Criminal courts in Georgia often take a no-nonsense approach to drug crimes. And some of the most serious penalties occur when courts find defendants guilty of possessing, manufacturing, or distributing methamphetamine. The flow of these illicit substances continues throughout the state despite the efforts of lawmakers. Officials recently discovered one defendant maintained a methamphetamine operation after already incarcerated for a previous drug offense.
A 33-year-old inmate in Georgia confessed to a federal prosecutor that he continued to organize methamphetamine sales from prison. He was able to continue his criminal behavior while serving a 25-year sentence for previous drug crime convictions.
Prosecutors say the defendant distributed “significant methamphetamine quantities” in the Atlanta metro area using a cellphone smuggled into the correctional facility housing him. The defendant directed an associate to deliver drugs to a customer calling him on the cellphone to arrange a purchase. The defendant was unaware the caller was working as a police informant. The associate delivering the drugs also faced arrest, and a search of the hotel room he used revealed a quantity of methamphetamine, two ounces of heroin, and a firearm.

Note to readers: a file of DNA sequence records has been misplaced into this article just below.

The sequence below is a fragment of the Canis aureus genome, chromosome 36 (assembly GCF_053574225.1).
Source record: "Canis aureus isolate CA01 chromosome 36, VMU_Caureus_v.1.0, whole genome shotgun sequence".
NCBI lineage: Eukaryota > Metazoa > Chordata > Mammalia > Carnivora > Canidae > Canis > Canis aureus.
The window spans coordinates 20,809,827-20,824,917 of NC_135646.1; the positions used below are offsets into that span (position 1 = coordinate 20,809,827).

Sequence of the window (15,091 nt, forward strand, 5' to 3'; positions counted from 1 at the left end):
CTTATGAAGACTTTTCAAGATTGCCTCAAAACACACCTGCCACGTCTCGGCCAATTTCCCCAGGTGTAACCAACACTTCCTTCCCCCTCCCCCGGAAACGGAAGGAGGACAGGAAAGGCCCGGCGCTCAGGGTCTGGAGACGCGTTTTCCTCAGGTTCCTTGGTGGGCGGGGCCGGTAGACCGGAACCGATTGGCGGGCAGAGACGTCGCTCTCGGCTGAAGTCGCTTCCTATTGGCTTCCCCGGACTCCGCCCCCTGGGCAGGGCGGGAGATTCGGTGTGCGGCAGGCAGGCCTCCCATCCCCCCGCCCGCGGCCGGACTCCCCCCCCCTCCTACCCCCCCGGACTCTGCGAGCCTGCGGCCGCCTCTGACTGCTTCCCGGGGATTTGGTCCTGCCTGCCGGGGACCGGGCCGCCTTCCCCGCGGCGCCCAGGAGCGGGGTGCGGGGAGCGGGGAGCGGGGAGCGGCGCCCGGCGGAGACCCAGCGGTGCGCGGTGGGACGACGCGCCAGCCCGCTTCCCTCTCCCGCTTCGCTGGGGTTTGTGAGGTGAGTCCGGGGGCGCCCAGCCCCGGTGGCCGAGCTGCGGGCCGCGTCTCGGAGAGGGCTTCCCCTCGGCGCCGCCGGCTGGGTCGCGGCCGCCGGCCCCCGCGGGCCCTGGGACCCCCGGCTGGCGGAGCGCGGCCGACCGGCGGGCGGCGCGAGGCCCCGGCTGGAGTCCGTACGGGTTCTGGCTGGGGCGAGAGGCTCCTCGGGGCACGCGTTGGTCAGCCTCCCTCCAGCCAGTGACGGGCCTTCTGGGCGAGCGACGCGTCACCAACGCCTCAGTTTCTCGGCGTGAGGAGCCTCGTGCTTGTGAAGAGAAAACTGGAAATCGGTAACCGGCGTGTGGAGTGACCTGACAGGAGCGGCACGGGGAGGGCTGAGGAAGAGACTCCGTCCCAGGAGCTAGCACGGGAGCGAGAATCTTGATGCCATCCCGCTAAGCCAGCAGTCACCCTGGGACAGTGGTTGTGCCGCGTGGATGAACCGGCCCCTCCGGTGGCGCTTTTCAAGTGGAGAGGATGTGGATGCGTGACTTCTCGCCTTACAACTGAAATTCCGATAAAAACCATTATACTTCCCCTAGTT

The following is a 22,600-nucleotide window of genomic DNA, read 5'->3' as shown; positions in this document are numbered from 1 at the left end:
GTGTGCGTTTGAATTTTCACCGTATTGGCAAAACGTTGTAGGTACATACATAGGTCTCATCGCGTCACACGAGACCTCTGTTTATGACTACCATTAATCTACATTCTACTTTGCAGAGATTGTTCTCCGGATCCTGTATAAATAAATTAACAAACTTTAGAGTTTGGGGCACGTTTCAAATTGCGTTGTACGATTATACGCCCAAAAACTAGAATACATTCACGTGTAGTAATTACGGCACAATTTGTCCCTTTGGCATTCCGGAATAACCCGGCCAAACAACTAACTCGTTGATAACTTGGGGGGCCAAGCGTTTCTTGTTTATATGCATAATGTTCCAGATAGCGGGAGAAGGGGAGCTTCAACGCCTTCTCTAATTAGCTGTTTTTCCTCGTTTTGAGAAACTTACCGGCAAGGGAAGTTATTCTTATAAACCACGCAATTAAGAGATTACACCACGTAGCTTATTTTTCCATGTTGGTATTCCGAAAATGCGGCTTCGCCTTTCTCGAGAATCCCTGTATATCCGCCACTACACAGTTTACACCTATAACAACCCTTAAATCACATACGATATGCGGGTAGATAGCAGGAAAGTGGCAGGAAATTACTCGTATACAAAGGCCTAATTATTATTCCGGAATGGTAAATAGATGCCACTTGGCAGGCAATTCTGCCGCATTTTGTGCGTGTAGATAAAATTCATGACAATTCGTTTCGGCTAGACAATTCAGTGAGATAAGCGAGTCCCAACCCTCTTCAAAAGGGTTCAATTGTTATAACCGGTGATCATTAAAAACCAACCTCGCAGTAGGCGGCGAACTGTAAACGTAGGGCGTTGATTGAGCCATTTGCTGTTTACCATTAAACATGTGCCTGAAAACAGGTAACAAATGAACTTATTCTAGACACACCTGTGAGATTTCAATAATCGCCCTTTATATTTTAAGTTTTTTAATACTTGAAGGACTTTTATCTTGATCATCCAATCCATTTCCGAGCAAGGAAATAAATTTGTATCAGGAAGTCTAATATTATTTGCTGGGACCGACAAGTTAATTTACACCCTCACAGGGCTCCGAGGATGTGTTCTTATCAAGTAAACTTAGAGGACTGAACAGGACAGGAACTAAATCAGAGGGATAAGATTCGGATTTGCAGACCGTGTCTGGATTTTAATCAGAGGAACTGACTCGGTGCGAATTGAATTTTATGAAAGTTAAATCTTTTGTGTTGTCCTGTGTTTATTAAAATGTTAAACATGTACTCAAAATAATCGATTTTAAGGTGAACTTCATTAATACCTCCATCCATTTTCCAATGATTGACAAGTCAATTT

Methamphetamine possession in Georgia is a felony offense that can land offenders in prison from two to 15 years. Maximum penalties can increase to 30 years in prison for repeat offenders.
Individuals that sell methamphetamine for profit in the state face harsher sentences. A sale of fewer than 28 grams of methamphetamine can cost the offender five to 30 years in prison. A minimum of 10 years is possible for individuals convicted of selling less than 28 grams of methamphetamine more than once. Forty years is the maximum prison term for repeat offenders.
Trafficking charges apply for methamphetamine sales of more than 28 grams. These charges come with a mandatory minimum of 10 years for first offenders and 15 years for second and subsequent offenses.
Individuals accused of drug charges face serious consequences. But defendants need to remember accusations do not always equal a conviction.